Lombroso

(redirected from Lumbrozo)

Lombroso

(Italian lomˈbroːso)
n
(Biography) Cesare (ˈtʃeːzare). 1836–1909, Italian criminologist: he postulated the existence of a criminal type
Collins English Dictionary – Complete and Unabridged, 12th Edition 2014 © HarperCollins Publishers 1991, 1994, 1998, 2000, 2003, 2006, 2007, 2009, 2011, 2014

Lom•bro•so

(lɒmˈbroʊ soʊ)

n.
Cesare, 1836–1909, Italian physician and criminologist.
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References in periodicals archive ?
In colonial Maryland, Lisbon-born Jacob Lumbrozo worked as a physician, owned a plantation, and conducted numerous businesses one of which was trading with Native Americans for furs and tobacco.
Lumbrozo had fled the Inquisition to Amsterdam before becoming part of the secret Jewish community in London.
There's Jacob Lumbrozo, an early Jew in the Maryland colony who ran afoul of its so-called "Act of Toleration" for questioning Jesus' divinity, and also John Starr Cooke, whose 20th century metaphysical peregrinations through the mystic east and beyond were a subterranean precursor to burgeoning hippiedom.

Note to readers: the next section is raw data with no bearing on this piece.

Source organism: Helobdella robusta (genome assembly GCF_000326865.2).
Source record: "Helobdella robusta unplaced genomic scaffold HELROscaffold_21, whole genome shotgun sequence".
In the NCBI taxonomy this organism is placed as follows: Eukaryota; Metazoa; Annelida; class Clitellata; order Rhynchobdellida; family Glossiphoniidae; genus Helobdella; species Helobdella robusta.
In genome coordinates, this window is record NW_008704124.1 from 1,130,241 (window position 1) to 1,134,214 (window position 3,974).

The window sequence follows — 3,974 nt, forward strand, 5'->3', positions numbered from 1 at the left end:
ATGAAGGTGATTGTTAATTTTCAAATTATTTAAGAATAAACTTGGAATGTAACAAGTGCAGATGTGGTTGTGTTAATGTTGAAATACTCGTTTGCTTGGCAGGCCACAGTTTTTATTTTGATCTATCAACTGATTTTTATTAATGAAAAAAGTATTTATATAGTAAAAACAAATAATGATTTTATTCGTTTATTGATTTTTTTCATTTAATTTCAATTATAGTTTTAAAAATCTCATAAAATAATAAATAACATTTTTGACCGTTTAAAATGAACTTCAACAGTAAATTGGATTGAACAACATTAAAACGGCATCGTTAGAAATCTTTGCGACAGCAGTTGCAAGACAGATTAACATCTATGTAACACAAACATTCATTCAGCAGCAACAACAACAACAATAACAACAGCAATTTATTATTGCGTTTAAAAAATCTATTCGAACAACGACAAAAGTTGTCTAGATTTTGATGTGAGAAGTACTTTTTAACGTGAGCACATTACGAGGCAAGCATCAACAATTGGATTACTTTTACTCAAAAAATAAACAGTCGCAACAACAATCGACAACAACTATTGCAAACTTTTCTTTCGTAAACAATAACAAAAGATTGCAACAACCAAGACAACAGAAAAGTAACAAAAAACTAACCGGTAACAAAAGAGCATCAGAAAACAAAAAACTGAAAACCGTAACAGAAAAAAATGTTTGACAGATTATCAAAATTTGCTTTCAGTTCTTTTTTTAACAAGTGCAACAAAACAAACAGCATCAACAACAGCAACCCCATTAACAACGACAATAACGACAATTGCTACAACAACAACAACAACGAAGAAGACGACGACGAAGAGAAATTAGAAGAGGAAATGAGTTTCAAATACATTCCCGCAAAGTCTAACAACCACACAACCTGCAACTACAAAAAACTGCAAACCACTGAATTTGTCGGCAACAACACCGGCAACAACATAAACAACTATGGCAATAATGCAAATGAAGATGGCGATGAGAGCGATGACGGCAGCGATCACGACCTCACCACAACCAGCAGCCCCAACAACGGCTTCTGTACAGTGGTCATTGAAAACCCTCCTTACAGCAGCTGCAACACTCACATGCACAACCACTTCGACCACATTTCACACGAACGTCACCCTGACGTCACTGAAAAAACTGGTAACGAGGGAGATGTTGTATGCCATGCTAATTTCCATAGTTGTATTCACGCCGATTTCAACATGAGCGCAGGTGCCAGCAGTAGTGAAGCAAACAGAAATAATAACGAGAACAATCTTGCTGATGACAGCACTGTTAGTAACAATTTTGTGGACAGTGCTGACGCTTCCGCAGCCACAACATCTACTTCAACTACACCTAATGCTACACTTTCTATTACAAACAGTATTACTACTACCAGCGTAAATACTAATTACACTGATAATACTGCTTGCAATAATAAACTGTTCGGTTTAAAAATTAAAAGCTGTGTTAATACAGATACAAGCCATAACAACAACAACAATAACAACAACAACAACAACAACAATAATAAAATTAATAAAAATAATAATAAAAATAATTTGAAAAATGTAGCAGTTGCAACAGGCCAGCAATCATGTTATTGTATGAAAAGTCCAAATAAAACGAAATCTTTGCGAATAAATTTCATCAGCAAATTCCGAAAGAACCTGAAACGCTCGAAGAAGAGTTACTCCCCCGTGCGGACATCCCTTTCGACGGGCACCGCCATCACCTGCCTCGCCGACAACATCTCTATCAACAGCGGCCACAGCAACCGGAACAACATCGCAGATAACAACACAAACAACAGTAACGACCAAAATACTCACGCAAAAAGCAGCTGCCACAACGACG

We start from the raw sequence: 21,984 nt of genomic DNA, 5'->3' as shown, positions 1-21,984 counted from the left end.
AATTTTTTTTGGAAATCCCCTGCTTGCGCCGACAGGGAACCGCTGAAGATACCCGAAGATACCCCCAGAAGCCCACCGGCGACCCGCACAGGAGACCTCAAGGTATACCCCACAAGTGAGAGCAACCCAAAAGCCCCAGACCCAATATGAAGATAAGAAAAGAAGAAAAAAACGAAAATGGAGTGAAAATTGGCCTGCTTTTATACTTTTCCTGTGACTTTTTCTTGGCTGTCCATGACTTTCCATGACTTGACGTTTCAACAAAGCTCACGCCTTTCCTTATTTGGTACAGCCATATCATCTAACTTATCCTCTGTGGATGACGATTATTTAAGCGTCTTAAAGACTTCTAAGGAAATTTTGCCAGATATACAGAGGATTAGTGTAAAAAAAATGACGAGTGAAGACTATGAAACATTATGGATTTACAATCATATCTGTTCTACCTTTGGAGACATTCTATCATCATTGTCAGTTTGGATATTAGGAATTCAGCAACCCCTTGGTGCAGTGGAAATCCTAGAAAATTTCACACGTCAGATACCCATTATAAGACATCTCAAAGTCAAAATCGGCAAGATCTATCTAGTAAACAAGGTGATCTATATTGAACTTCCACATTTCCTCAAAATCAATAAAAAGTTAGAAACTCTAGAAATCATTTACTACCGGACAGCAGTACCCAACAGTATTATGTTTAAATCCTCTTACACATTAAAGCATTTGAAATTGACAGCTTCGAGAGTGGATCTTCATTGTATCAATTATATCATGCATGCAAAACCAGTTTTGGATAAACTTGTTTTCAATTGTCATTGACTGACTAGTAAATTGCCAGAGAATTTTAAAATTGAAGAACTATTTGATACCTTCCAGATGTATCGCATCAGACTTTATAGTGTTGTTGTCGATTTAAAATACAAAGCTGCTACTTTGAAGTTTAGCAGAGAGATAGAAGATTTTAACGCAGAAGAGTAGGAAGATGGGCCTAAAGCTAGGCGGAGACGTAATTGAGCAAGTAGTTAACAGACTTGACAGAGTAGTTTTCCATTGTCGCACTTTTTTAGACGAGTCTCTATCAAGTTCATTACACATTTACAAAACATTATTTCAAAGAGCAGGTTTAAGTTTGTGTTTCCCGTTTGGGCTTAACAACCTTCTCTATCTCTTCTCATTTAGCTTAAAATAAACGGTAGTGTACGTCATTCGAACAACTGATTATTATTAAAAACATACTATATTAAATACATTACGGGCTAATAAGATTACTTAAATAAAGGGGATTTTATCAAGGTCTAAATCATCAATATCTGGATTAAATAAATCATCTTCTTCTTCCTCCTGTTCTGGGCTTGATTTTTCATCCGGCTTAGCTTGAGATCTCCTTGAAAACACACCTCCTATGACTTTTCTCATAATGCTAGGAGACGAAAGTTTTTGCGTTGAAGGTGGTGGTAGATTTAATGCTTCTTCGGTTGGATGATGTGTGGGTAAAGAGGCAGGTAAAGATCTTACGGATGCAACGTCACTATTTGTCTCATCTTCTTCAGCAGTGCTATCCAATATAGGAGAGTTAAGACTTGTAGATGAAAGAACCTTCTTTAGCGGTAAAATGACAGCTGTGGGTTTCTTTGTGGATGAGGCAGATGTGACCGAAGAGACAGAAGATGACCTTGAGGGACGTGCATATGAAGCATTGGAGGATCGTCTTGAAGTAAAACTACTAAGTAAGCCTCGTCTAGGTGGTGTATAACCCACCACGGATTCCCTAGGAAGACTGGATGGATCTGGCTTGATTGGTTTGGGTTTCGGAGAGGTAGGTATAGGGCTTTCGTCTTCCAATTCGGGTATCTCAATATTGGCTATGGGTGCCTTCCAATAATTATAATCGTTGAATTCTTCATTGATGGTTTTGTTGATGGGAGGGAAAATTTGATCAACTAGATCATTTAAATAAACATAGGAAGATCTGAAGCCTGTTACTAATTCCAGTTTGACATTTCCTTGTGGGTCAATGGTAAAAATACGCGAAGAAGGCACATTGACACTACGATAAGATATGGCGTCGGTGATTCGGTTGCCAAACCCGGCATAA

(126) Second, unlike Rhode Island, which disenfranchised all Catholics and non-Christians in 1663 despite its charter of absolute religious toleration, Lord Baltimore, influenced by his Catholic faith, displayed his love of religious liberty by granting the rights of citizenship to Jacob Lumbrozo, a Jew, in 1663.
When the court tried to prosecute the Jewish Jacob Lumbrozo for blasphemy under the Act Concerning Religion of 1649, Lord Baltimore pardoned and granted "full rights of citizenship to Lumbrozo, and furthermore granted him the privilege to trade." Id.
Even though the |Act Concerning Religion' excluded non-Christians from its guarantees, the tolerant spirit eventually extended to them as well, as Jacob Lumbrozo, a Jewish physician, discovered when in 1658 he was charged with blasphemy for, according to one historian, declaring in public that Christ's resurrection amounted to magicianship.
Jacob Lumbrozo, of Maryland," Publications of the American Jewish Historical Society 1 (1893): 25-39.